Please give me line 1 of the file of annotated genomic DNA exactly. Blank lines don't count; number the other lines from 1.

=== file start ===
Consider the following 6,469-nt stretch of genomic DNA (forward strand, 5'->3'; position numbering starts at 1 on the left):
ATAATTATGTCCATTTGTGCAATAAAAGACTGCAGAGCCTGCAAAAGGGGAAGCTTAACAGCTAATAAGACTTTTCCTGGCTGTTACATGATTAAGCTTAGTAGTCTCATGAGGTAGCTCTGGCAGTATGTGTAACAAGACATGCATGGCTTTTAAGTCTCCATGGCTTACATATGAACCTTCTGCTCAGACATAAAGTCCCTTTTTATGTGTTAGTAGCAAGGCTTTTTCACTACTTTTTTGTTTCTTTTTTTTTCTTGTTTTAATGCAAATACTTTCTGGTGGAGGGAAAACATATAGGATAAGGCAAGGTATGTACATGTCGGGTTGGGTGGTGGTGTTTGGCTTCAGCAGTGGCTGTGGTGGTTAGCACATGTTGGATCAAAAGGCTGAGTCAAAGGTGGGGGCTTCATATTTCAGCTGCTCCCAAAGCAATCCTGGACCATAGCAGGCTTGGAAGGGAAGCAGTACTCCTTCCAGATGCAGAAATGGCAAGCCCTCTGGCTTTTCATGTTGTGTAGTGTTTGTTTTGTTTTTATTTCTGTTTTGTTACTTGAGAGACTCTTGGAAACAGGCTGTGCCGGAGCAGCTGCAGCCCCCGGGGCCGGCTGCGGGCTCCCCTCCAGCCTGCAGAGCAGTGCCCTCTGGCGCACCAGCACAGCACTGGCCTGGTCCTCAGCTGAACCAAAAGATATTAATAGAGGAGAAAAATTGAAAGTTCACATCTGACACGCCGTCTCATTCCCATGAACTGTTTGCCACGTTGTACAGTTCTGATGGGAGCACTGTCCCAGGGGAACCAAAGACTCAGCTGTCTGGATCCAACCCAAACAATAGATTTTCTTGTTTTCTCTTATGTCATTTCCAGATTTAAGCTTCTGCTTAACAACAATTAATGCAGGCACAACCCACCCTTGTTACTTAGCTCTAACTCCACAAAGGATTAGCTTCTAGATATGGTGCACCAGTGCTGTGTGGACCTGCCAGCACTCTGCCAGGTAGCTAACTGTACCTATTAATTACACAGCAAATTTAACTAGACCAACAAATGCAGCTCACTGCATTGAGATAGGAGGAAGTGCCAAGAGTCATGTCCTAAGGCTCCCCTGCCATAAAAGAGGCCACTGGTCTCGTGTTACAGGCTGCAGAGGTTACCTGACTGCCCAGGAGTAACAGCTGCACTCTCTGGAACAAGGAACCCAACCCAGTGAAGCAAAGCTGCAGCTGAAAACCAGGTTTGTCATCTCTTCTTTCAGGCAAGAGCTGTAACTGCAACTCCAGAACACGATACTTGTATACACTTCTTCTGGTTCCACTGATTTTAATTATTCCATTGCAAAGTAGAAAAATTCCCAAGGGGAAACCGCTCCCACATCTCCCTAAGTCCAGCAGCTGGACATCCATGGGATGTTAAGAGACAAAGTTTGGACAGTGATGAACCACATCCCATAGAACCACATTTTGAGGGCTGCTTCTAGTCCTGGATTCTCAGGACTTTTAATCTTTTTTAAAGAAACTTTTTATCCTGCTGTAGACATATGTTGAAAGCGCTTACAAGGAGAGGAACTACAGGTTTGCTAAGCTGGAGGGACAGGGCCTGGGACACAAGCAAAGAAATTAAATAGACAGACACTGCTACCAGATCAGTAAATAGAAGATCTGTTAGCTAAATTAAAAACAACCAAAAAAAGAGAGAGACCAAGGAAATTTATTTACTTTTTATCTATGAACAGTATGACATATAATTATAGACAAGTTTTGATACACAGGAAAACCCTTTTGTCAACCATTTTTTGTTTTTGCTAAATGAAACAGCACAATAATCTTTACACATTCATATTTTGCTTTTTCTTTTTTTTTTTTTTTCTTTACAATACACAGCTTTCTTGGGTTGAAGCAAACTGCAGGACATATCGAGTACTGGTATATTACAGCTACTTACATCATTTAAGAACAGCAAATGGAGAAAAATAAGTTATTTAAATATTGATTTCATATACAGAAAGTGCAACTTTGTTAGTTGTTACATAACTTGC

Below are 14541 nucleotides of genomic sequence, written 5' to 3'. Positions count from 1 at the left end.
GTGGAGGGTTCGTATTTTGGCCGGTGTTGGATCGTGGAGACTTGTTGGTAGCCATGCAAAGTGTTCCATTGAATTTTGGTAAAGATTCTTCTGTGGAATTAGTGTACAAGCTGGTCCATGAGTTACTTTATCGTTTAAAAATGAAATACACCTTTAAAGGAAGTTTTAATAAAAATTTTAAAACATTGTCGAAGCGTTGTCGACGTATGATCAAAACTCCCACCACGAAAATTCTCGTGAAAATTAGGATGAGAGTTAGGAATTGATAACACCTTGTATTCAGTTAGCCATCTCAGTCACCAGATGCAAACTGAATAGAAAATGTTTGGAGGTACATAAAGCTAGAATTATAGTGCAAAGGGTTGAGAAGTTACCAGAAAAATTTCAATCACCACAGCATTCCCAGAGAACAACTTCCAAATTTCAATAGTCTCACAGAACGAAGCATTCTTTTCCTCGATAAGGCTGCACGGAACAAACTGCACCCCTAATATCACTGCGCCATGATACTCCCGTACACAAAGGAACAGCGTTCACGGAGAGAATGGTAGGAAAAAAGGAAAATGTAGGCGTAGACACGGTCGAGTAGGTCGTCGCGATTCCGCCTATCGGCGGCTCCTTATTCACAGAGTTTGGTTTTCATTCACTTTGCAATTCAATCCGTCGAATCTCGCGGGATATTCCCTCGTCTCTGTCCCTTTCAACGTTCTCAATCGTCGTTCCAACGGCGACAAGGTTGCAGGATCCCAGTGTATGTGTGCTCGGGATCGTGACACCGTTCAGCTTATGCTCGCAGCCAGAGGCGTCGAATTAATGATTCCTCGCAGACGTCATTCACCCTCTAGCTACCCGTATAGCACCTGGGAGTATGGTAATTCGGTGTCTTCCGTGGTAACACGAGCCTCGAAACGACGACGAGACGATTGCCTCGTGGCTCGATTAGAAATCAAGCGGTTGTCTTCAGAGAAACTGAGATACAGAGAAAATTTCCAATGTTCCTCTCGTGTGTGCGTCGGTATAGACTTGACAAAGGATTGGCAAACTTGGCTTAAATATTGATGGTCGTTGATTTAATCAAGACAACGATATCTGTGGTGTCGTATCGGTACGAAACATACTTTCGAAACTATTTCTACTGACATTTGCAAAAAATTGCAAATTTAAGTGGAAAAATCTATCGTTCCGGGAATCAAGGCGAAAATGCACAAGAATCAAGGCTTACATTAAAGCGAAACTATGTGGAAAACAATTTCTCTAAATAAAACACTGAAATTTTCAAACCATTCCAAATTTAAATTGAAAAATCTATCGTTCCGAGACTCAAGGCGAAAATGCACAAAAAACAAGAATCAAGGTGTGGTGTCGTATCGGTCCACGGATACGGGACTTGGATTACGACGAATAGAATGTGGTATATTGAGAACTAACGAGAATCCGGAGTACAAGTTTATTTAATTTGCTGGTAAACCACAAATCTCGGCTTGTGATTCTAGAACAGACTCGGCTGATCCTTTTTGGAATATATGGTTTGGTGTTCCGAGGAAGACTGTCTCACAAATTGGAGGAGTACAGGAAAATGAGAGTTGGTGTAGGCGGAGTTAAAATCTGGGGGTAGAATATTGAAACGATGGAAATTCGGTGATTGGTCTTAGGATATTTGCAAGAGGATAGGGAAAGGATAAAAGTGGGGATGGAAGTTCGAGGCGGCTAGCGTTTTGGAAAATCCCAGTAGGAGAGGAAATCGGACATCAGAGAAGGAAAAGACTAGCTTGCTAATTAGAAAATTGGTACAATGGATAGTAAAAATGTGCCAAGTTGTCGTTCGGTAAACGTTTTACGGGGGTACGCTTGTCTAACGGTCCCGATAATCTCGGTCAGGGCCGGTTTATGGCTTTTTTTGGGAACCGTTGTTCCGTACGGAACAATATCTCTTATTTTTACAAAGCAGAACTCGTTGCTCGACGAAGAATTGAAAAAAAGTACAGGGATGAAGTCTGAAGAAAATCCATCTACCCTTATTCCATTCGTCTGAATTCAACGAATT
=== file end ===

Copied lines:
Consider the following 6,469-nt stretch of genomic DNA (forward strand, 5'->3'; position numbering starts at 1 on the left):